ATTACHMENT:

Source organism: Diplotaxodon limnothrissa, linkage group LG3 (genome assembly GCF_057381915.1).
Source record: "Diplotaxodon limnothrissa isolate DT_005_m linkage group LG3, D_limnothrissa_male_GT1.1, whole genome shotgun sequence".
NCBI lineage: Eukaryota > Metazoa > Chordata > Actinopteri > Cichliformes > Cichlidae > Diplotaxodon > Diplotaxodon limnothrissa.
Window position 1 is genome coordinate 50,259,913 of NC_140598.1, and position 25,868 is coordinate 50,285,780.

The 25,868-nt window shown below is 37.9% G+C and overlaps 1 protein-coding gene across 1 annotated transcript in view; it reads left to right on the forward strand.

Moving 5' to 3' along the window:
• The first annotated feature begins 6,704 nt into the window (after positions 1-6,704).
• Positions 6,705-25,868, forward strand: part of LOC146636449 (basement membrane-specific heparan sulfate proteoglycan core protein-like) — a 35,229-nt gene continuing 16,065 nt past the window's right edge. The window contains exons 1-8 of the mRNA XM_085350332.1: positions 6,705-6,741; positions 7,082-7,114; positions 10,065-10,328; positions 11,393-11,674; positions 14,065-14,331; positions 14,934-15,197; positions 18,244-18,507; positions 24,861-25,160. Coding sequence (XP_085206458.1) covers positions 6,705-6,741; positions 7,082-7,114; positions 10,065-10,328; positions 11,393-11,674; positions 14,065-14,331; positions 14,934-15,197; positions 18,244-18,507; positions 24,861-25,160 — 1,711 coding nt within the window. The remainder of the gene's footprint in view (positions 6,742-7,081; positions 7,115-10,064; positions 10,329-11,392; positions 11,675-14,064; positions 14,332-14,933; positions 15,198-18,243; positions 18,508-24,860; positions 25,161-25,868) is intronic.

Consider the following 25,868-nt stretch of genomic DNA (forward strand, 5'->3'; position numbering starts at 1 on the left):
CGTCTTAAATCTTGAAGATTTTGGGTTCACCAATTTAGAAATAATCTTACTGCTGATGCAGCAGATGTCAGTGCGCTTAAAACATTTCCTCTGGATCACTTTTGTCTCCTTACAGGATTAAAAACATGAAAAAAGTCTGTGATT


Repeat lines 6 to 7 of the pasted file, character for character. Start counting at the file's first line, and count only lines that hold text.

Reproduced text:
Moving 5' to 3' along the window:
• The first annotated feature begins 6,704 nt into the window (after positions 1-6,704).